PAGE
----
Tag Archives: Vietnam environment

The Problem With Curious Boys in Vietnam

People who visit Vietnam for the first time often comment on the ingenuity they witness on the street as curious craftsmen and repairmen work magic with their hands.  But every day, it seems, curiosity ends in tragedy.

Today’s tragedy is about three boys who were tinkering with a land mine left over from the war that they found on a construction site near the central Vietnamese city of Danang.  It was mid-morning, and the boys were taking explosives out of the mine casing when their curiosity took both of Phan Van Hieu’s hands.  He’s 11 and recovering in a hospital.  The boys suffered other injuries as well.

Authorities in Vietnam are well aware of the danger unexploded ordnance poses to  people in the countryside, especially curious boys.  In this case, the area where Hieu was hurt was a former military base that supposedly had been cleared of mines before people were allowed enter it.  But you can’t always get every mine.

It’s estimated that more than 16 million acres (one fifth of Vietnam) contain 800,000 tons of unexploded bombs, shells and landmines — concentrated in six central provinces and the city of Hue.

Since 1975, unexploded ordnance has killed more than 40,000 people and injured 60,000.  That’s a relentless human toll of more than 3 deaths and 4 injuries a day.

Vietnam’s Approach to Gender Roles at Work

About the time the Vietnam/American War ended, American women started progressing toward gender equity in the workplace, and now it’s hard to imagine the US government doing what Vietnam just did:  banned employers from hiring women in 77 job categories.  

Effective Dec. 15, Vietnam’s new labor decree is aimed at protecting women’s health.  It prohibits women from working in jobs that adversely affect their  reproduction and child raising duties as well as jobs that require frequent submersion in water.  The list includes metal processing, oil well drilling, gas exploration, work on high-voltage power lines, repairing the exterior of tall buildings, boiler operation, and anything that involves carrying things heavier than 120 pounds.

Women also won’t be allowed to do sewer dredging, mining, underwater concrete construction, or anything that requires workers to stay in dirty and stinky water for 12 hours or more a week.

Further, women who are pregnant or raising infants aren’t allowed to do work that exposes them to electromagnets or radioactive substances, or chemicals that can cause gene mutation or cancer.  And they won’t be allowed to carry more than 50-pound objects, or work in dirty water, excessive heat, excessive cold, or stagnant air.

Some feminists might consider the new rules appalling, but they seem to reflect a profound cultural difference between East and West when it comes to acknowledging and honoring gender differences and protecting the health of not only women but also the next generation.

And anybody who wants to complain that Vietnam’s male-dominated government is being sexist will have to explain why the country’s males will be ending up with most of the dirty work.

Rescuing Vietnam’s 882 Endangered Species

While Vietnam cultivates its industry and agribusiness, one arm of the government is looking to rescue economic development’s innocent bystanders:  882 endangered species of floral and fauna.  That number is up from 161 species 20 years ago even though some of those have become extinct, including nine kinds of animals.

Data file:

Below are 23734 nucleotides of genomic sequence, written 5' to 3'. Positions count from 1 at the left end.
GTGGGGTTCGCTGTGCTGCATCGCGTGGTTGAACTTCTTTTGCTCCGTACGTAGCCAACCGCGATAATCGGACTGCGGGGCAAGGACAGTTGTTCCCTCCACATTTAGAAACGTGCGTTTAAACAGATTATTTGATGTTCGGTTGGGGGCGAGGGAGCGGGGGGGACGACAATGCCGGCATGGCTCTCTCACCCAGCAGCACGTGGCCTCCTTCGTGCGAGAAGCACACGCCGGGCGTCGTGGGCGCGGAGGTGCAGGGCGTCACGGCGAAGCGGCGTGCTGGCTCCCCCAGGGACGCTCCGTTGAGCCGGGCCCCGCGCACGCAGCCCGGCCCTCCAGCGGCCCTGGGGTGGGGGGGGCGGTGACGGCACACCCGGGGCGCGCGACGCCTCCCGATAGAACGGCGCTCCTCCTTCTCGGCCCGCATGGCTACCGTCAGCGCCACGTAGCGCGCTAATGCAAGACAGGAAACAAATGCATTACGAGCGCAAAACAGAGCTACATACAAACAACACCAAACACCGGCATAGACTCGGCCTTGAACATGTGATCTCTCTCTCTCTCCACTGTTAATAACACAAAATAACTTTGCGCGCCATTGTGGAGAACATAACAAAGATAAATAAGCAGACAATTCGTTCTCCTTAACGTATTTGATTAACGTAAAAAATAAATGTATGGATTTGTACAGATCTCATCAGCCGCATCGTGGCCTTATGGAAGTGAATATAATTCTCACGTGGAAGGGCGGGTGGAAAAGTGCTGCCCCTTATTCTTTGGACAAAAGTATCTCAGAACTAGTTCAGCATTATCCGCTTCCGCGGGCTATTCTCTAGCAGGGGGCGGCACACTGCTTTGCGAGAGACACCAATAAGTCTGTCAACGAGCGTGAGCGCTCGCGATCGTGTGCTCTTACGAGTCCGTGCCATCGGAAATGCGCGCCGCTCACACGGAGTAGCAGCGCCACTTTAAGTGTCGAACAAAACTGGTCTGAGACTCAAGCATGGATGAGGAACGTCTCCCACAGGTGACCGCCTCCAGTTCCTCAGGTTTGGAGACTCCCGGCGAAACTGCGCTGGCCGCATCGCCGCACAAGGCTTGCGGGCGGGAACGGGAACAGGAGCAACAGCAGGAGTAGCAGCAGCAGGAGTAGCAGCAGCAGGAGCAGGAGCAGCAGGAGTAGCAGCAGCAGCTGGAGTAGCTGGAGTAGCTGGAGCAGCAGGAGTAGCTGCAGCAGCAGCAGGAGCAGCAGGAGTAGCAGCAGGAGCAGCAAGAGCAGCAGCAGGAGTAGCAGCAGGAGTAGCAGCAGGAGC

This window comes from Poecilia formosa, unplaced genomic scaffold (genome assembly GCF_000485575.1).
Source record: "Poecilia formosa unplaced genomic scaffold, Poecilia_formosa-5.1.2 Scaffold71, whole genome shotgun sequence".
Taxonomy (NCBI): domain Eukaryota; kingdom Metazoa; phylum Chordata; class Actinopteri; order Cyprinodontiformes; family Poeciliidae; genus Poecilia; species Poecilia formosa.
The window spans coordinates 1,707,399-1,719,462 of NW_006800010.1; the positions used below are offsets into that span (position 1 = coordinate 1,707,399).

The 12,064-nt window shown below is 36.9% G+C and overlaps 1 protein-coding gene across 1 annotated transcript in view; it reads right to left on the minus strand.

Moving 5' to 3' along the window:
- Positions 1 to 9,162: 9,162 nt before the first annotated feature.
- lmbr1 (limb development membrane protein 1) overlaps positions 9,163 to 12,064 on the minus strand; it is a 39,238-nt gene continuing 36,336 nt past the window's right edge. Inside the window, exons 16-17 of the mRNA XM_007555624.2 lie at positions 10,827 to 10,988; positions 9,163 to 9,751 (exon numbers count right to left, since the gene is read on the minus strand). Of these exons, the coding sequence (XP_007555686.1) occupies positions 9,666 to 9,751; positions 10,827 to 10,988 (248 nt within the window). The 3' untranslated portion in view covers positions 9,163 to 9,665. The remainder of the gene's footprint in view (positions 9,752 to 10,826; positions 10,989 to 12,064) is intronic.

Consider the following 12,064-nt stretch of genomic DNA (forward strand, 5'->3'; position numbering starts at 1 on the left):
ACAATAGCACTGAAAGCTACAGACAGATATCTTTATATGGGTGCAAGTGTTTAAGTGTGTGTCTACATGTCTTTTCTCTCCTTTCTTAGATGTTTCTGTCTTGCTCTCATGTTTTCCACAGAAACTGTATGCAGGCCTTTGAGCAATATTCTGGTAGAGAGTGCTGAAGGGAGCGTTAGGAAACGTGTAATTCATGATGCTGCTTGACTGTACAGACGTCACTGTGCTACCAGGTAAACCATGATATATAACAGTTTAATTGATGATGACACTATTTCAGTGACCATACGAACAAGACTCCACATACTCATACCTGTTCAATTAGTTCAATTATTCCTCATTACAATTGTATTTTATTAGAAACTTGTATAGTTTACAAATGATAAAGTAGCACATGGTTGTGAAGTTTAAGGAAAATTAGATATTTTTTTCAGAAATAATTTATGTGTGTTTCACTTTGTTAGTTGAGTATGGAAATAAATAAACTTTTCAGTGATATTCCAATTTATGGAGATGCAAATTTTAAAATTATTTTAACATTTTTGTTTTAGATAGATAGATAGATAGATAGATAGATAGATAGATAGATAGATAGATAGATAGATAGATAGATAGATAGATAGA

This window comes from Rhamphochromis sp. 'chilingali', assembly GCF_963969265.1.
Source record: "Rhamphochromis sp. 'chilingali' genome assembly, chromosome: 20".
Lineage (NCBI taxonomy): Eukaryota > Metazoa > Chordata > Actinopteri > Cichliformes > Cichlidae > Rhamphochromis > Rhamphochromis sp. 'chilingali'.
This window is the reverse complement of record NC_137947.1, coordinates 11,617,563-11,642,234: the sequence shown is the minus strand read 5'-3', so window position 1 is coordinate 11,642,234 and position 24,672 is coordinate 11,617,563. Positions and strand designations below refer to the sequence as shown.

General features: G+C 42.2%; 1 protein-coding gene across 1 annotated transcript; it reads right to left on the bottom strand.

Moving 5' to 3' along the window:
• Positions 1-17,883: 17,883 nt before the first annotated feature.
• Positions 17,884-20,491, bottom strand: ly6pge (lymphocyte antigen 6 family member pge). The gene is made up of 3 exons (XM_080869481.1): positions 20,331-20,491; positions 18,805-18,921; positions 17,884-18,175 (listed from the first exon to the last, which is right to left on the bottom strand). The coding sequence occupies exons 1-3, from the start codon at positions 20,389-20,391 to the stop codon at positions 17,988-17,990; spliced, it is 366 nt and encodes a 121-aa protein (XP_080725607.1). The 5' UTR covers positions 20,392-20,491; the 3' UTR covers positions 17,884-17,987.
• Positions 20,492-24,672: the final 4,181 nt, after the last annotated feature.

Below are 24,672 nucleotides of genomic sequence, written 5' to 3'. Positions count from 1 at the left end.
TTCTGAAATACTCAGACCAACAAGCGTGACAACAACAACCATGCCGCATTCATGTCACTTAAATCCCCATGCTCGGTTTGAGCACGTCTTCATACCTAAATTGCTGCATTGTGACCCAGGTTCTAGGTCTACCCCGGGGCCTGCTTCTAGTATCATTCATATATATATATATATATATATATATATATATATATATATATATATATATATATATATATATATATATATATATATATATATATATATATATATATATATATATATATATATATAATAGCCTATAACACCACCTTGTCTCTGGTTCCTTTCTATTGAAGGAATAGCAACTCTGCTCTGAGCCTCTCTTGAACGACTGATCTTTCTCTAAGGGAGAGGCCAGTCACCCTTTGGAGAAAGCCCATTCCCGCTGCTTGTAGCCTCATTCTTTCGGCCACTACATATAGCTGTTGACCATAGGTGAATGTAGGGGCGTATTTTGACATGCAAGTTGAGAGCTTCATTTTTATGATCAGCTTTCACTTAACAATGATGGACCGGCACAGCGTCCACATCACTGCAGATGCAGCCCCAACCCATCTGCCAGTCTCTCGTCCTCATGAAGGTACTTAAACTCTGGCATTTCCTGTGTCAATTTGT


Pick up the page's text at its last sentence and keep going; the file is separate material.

Coming to the aid of non-human forms of life, Vietnam’s environment department this week introduced a national strategy to create 41 new nature reserves.  When and if that happens, 9% of Vietnam’s land mass and 45% of its forests will be protected — and there will be 10 biosphere reserves and 10 ASEAN heritage parks.  The agency’s biodiversity master plan also calls for 23 reserves by 2030 in addition to the 148 existing ones and the 41 to be established by 2020 (accounting for nearly 3,000 square miles of land).

Vietnam does not have a good reputation with organizations like the World Wildlife Fund, partly because the country — as one of the world’s most diverse — has so much to protect.  WWF and others have criticized Vietnam for not being more aggressive in combatting illegal trading of wild animals and habitat fragmentation that results from hydropower and other trappings of economic growth.

Even so, Vietnam has a passionate population of environmentalists who see biodiversity as the foundation of a green economy, a key to dealing with climate change, and a significant contributor to quality of life.  They want to balance the economic dreams of Homo sapiens with the needs of other species.


10 Dark Hours For Vietnam’s Infrastructure

Garment factories, fish processing facilities, traffic signals and everything else that runs on electricity in 22 Vietnamese provinces shut down this week for half a day when a crane operator accidentally knocked down a tree — and cut the power supply for a third of the country.

Accidents happen, but this one heightened investors’ anxieties about Vietnam.  As global manufacturers rush to Vietnam as an otherwise stable, lower-cost alternative to almost every other country in Asia, some of them wonder if Vietnam can keep with the surging demands on its transportation and energy infrastructure.

The country has been rapidly modernizing roads, seaports, airports, and energy supply — including oil refineries, hydroelectric facilities, and planning for two nuclear power plants — much to the chagrin of environmentalists concerned this is happening at the expense of Vietnam’s health and culture.  They may have considered the brief delay in economic expansion a breath of fresh air.

For a few hours, restaurants served tourists by candlelight.  Water supplies began to dry up.  Factories shut down.  Traffic jammed, especially near nonfunctional traffic lights.

When a tree falls in a developing country, the sound you hear is usually called progress. But when this particular tree fell on the nation’s main high voltage transmission line, the air conditioners stopped.  And the sound the government heard was sweaty criticism of the state-owned electricity company.